I ran into my old friend Rosemary a couple of weeks ago while shopping at the supermarket. I had rosemary in my shopping basket at the time but that just just a happy coincidence. Still, I made a joke of it when I saw my old elementary school acquaintance.
I have a friend name Ginny too but I practically never run into her while buying gin.
Rosemary didn't think the joke was all that funny so I quickly moved the conversation along --even though we don't have a very long list of available topics. We weren't that close to begin with. Despite this she said she had something "very important" to tell me and invited me to sit for coffee. Right there in the market!
Rosemary's name isn't really Rosemary. It's Lauren. Just about everybody who knows her from elementary school still calls her Rosemary even though long ago she started asking us not to. Some things are hard to unlearn once you have learned them. Like using two spaces after a period when typing.
Lauren and I first met when we were 10 years old. The first time I noticed her she was out by herself on the grass field at school all alone, near the back playground fence. Occasionally she would stop her wandering, point her front leg out in front her her, and then sniff and stomp on the grass with her feet. Every five minutes she would lope around in a circle and shake her head as she came to a quick stop.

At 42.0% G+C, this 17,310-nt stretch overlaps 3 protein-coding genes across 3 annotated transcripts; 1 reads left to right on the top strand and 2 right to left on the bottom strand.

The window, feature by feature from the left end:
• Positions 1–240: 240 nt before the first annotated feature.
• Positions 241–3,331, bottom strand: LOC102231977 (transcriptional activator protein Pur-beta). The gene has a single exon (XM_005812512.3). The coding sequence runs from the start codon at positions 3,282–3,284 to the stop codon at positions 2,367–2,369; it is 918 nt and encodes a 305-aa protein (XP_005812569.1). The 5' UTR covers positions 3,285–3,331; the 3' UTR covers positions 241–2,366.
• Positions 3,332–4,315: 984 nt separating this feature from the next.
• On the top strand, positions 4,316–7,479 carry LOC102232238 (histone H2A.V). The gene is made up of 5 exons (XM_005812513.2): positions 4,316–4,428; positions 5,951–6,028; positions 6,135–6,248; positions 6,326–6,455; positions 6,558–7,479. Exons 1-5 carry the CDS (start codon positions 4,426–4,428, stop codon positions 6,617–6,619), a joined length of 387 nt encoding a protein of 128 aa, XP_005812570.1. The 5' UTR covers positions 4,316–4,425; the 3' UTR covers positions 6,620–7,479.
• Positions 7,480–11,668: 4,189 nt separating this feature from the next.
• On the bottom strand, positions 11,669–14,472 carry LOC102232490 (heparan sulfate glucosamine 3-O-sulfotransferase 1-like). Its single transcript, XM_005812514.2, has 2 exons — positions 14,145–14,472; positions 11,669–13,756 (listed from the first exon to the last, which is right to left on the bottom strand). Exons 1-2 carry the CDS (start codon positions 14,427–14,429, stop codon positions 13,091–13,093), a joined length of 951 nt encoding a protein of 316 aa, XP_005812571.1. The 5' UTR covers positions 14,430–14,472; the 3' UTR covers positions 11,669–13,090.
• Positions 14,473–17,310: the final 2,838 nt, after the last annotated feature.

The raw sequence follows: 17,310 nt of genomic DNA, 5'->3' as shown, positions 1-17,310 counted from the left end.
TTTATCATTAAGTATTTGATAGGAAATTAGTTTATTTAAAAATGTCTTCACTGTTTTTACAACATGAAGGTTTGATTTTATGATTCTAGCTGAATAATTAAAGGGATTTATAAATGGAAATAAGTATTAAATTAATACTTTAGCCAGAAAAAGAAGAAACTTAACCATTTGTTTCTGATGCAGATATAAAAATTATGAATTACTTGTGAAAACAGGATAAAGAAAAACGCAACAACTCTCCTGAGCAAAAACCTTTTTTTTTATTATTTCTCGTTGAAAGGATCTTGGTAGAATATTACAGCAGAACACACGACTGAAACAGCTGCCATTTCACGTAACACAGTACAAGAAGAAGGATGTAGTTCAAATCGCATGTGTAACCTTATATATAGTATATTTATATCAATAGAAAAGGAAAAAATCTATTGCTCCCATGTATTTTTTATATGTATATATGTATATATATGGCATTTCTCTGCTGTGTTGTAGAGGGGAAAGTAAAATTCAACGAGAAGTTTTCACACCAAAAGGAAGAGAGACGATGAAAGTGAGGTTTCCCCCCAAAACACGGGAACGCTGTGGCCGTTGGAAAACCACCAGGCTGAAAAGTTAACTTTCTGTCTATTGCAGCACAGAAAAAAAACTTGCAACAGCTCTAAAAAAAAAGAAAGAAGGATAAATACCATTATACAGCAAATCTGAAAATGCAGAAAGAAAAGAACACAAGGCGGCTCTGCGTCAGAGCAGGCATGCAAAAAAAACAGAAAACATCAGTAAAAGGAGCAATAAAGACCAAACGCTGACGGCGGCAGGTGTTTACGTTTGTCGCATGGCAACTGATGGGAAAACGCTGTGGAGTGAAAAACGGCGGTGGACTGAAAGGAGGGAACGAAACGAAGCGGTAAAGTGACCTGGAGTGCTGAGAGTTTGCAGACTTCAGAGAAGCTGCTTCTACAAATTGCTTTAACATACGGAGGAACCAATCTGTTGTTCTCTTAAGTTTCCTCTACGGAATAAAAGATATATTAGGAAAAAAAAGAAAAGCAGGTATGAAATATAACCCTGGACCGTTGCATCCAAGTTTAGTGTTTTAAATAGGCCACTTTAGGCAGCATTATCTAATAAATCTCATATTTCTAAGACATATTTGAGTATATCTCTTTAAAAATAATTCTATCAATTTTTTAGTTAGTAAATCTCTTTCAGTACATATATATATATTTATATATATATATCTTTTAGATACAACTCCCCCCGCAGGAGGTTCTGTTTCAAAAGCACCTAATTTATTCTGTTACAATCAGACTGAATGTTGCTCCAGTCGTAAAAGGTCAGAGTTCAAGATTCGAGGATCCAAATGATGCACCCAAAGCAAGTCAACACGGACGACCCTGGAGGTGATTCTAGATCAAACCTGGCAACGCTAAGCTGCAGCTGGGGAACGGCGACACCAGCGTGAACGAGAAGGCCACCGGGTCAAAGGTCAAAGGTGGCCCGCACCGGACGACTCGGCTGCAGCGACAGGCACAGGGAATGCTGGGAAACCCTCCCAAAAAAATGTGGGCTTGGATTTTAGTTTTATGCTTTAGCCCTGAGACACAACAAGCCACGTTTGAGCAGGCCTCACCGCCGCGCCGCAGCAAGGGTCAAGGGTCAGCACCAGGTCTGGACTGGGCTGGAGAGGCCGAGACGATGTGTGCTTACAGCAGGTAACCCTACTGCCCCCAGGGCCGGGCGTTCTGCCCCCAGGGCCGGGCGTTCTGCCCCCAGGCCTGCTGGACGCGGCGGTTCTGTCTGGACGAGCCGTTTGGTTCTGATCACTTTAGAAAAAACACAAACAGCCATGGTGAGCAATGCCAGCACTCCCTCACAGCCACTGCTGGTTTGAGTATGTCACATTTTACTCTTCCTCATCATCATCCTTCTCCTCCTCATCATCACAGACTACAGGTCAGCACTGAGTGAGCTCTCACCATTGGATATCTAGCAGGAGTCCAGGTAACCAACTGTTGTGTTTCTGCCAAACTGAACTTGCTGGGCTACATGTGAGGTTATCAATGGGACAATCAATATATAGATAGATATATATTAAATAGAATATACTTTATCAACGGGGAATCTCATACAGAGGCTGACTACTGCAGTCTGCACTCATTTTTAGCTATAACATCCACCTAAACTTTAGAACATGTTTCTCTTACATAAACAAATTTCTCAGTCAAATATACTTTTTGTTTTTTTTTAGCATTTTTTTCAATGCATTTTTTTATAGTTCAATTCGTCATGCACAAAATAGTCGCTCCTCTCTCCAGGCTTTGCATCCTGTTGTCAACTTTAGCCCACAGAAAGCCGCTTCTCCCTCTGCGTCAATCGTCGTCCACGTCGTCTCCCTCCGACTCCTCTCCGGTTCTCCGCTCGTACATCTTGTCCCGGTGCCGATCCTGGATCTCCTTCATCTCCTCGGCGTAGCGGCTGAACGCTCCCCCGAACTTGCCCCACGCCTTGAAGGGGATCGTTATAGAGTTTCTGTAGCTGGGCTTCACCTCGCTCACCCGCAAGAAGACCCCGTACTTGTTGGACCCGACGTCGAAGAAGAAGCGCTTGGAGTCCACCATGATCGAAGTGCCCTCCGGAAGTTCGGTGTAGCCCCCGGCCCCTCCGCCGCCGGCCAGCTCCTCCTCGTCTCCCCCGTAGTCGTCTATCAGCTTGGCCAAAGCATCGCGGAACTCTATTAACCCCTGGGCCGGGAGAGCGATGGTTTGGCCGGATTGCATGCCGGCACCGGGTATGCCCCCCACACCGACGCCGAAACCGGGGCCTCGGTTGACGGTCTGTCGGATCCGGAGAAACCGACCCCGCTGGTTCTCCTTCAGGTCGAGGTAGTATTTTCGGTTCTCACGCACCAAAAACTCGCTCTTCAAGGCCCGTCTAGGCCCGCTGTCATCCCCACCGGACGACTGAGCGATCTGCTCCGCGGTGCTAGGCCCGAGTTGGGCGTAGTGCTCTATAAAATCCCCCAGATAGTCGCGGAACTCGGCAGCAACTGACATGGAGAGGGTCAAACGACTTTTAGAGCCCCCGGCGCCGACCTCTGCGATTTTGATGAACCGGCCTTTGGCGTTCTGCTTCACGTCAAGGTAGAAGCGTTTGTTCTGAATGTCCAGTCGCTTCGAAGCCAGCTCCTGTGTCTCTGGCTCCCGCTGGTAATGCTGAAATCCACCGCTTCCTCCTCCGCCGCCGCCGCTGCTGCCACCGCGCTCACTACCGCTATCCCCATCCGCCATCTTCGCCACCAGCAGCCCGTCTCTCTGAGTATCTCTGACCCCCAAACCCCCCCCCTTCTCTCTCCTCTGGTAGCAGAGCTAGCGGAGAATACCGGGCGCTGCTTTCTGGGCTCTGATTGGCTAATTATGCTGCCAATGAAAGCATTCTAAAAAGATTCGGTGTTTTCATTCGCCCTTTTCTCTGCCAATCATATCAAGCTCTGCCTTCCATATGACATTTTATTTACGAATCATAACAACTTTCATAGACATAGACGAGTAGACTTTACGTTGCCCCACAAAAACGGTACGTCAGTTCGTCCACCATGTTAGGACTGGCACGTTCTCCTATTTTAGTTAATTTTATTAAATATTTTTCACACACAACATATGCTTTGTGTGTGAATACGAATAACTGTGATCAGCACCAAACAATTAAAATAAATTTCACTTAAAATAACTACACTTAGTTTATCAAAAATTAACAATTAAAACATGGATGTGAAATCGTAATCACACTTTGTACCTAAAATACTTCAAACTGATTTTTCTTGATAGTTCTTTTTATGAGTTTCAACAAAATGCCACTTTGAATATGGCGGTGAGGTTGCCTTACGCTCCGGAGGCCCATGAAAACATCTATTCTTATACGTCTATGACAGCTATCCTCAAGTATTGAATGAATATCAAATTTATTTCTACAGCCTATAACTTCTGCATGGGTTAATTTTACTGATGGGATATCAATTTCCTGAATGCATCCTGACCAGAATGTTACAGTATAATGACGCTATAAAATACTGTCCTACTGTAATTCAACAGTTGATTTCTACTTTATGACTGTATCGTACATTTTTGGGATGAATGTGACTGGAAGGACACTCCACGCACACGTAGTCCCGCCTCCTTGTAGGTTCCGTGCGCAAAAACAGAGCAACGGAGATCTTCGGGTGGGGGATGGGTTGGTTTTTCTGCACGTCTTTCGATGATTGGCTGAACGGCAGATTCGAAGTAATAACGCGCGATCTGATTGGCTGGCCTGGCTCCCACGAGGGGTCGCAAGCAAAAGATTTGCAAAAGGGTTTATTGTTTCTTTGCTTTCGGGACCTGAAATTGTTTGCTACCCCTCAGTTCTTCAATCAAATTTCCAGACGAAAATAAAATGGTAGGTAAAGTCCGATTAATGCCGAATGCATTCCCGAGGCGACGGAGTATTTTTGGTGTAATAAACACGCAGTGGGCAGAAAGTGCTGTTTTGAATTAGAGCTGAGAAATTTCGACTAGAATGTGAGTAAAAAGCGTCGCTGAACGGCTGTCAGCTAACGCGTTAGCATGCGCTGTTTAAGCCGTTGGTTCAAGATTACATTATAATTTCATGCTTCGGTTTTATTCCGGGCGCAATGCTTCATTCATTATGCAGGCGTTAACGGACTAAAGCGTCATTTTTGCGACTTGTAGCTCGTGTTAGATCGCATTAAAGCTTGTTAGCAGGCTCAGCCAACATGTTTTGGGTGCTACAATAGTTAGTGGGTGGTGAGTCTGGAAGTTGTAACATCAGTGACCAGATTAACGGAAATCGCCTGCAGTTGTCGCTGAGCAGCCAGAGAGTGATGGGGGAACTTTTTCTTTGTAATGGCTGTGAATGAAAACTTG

"That's Lauren," my new friend David explained to me in a rather matter of fact tone. "She's a horse."
His tone was either meant to communicate what should have been obvious, or instill some sort of assurance that Lauren's behavior was normal. I didn't know which it was so I didn't ask any more questions. It was accepted fact on the playground that Lauren was a horse during recess.
One day, a year or so later, Lauren would inform us that her new name was "Rosemary." We were politely asked to call her Rosemary from now on and we obliged. Rosemary seemed like a nice enough name and what did a bunch of 11 year-olds know about the mechanics of name changing anyway?
Certainly Lauren, er, Rosemary, had cleared this with her parents? When a horse asks you to call her by a new name you do it.
* * *